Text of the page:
Skip to Main Content
Go to Penn Libraries homepage   Go to Guides homepage

Accessible Guides Project

Alt text is the number 1 accessibility accommodation that blind people demand on web sites!

Alt (alternative) text describes images for people who use screen readers, usually because of blindness or low vision.

If you fail to add alt text, it's blazingly obvious.

When the screen reader comes to an image it says "Graphic." Then it reads the alt text. If there's no alt text, the screen reader will read the file name in the hope of providing some scrap of info. Did you save the image as image.jpg? Horrors!

How to add alt text:

Alt text is added inside the image tag. That sounds like coding, but the Guides WYSIWYG makes it super easy. Instructions are below.

Guidelines for alt text

Support efficient reading

  • Do describe the image briefly. Just what you see. a maximum of 150 characters is recommended. (Some screen readers won't read more!)
  • If you want to cite the image source and give the date, do that in a caption. If the info is important, show it to everyone.
    Alt text is the alternative for visible information.
  • Don't provide the same information in both caption and image. It takes long enough to listen to a screen reader. No one wants to hear the same thing twice.
  • Don't write "image" or "graphic." The screen reader already said that.

Leave the alt text empty if and only if...

  • The caption truly describes what you see. 
  • The image is purely decorative - a scroll or curlicue

What to do when 150 characters are not enough:

For example: The image shows a graph, a floor plan of the Van Pelt-Dietrich Library, a Civil War battle field showing medical stations.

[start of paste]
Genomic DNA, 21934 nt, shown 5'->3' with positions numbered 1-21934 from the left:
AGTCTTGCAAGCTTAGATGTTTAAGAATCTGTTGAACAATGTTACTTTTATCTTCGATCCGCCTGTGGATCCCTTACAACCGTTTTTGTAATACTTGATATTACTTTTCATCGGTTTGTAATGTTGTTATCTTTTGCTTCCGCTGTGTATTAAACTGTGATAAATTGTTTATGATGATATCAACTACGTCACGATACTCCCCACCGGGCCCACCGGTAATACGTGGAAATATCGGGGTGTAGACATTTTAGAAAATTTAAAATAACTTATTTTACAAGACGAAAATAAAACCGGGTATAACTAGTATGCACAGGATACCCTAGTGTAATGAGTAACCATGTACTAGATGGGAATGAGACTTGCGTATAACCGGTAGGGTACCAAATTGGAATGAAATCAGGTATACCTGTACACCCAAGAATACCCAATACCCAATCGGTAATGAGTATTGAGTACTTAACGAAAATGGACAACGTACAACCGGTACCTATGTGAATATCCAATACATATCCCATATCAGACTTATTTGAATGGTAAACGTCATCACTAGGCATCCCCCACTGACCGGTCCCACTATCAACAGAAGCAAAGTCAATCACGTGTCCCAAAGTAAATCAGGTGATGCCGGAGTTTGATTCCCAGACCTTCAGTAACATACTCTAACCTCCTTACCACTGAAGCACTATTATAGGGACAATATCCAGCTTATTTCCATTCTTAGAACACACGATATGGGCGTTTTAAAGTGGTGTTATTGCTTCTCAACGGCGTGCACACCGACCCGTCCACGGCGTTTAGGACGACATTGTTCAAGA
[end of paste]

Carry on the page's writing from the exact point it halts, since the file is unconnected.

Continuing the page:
Email the Web Unit. We'll help you set up a long description.

How to check each image for alt text and add it (if needed)

  1. Log into the guide. At the bottom right, click “Login to LibApps.”
  2. In the guide editor, each box has its own edit-content icon under the content
    (bottom right; don't be fooled by the title edit icon in the title bar!).
    Click it.
  3. In the content edit box (it calls itself “rich text editor”), right click the image.
    From the dropdown, select “Image Properties.”
    Image dropdown box: Properties is the 3rd option.
  4. A dialogue box will open with a field for the alt text.
    Dialogue box has a field labeled Alternative Text
    If there’s already alt text, close the box and go on to the next image.
    If there’s no alt text, add some!

>>>Advanced: Working outside the WYSIWYG<<<

How to search the code for missing alt text on an entire page

  1. Are there images on the page? If yes, go on to step 2.
  2. Do the images have captions that describe what you see? If no, go on to step 3.
  3. Check for alt text!
  4. Open a tab with the underlying HTML:

    Open a search box.

    Paste in


    • MacOS – Command + U
    • Windows – Control + U
    • MacOS – Command + Option + F
    • Windows – Control + Shift + F.


  • You are searching for alt=""; that's an empty alt attributes. If the search has no results, you're the cat's pajamas! Go on to the next tab or page.
  • In the underlying HTML, the actual page content starts near the bottom. About 7/8 of the code is taken up by the header and scripts.

Penn Libraries Home Franklin Home
(215) 898-7555